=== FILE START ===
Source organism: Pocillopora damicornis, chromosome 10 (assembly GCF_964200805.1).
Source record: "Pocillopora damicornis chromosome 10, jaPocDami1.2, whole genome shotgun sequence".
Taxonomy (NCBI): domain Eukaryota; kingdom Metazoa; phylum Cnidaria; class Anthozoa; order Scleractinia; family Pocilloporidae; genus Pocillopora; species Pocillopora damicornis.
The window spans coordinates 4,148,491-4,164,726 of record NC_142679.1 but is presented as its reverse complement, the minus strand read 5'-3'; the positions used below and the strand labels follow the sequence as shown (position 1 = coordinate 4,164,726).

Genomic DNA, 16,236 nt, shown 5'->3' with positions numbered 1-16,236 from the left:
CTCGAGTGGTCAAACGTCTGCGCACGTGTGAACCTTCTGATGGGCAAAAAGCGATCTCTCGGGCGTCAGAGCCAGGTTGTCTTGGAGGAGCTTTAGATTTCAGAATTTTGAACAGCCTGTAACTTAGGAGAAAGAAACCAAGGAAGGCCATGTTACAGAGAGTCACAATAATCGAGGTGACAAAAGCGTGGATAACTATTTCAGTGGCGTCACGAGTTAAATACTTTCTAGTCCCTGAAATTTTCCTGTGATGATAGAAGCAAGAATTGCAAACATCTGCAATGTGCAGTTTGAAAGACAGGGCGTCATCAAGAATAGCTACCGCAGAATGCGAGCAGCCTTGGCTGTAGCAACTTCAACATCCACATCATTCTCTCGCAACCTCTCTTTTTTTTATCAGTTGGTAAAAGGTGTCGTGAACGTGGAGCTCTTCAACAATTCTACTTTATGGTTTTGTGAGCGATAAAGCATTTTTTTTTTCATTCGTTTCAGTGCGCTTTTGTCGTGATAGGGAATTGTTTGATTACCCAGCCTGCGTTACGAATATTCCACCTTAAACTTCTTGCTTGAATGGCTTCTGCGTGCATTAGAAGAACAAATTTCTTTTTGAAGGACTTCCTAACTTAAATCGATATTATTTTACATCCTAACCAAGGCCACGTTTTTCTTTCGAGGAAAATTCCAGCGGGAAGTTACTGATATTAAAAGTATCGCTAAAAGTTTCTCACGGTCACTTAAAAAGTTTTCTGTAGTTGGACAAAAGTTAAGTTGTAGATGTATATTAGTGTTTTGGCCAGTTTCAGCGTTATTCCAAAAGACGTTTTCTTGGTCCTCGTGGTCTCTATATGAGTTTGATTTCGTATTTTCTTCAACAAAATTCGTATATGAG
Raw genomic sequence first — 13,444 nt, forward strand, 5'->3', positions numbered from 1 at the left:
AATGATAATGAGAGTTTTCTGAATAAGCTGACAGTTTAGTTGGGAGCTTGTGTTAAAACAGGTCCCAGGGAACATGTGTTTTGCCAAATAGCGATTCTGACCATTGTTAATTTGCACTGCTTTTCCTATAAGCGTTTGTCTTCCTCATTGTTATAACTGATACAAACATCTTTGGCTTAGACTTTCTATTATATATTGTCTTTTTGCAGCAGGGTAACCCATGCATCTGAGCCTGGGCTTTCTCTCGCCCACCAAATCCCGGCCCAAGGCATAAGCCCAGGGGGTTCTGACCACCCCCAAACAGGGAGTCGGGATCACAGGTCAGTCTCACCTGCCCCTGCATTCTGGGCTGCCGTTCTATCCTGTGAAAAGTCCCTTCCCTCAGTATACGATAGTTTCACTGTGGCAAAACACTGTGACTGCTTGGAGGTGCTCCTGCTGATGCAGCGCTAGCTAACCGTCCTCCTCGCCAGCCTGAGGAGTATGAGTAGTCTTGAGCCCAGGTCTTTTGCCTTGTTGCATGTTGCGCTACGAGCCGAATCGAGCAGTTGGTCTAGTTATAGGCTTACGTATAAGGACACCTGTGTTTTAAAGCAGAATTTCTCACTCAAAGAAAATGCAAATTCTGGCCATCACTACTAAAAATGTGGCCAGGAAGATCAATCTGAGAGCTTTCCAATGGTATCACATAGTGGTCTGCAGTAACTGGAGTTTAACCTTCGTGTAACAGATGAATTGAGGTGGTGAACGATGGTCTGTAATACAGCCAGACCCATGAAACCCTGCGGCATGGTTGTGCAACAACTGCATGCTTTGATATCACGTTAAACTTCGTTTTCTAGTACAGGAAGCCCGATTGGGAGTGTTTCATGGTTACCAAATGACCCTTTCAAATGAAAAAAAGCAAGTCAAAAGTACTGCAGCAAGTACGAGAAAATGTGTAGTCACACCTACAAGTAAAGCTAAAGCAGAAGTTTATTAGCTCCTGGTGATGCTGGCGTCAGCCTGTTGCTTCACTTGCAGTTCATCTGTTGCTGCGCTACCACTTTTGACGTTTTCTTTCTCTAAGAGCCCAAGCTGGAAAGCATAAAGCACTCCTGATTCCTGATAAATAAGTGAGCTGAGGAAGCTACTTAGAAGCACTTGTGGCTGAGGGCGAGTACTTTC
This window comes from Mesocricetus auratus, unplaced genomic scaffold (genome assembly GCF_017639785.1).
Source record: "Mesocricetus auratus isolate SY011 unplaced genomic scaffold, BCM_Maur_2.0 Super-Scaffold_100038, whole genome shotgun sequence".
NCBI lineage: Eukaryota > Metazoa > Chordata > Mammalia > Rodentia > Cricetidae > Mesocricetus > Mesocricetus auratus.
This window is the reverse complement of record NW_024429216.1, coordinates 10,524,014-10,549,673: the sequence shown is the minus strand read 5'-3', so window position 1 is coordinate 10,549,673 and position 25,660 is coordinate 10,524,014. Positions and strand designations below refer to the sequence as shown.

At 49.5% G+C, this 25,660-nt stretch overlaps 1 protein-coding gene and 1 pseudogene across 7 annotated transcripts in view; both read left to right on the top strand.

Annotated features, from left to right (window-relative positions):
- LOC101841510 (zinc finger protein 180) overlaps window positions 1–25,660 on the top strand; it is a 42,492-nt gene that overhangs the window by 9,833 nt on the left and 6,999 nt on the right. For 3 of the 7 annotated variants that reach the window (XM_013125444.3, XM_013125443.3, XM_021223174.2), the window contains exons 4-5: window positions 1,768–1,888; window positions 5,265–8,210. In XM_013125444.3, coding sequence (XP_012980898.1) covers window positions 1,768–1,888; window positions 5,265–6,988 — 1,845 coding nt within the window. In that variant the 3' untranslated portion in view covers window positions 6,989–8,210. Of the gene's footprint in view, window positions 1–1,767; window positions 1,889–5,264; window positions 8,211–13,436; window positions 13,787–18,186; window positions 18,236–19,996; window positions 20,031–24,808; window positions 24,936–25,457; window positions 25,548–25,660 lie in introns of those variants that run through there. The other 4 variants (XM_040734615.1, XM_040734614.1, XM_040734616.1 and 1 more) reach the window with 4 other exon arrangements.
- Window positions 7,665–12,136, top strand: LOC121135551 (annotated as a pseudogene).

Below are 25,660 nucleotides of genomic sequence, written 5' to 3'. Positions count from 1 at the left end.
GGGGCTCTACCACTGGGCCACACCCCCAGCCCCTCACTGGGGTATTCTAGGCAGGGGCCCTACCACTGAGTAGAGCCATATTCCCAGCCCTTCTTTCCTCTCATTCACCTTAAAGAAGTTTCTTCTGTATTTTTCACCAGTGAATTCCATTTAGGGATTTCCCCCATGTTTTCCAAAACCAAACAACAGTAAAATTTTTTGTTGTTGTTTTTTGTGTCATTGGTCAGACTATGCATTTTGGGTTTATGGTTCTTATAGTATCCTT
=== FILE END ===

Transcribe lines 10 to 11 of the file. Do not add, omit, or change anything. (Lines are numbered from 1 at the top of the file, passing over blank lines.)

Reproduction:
Source record: "Mesocricetus auratus isolate SY011 unplaced genomic scaffold, BCM_Maur_2.0 Super-Scaffold_100038, whole genome shotgun sequence".
NCBI lineage: Eukaryota > Metazoa > Chordata > Mammalia > Rodentia > Cricetidae > Mesocricetus > Mesocricetus auratus.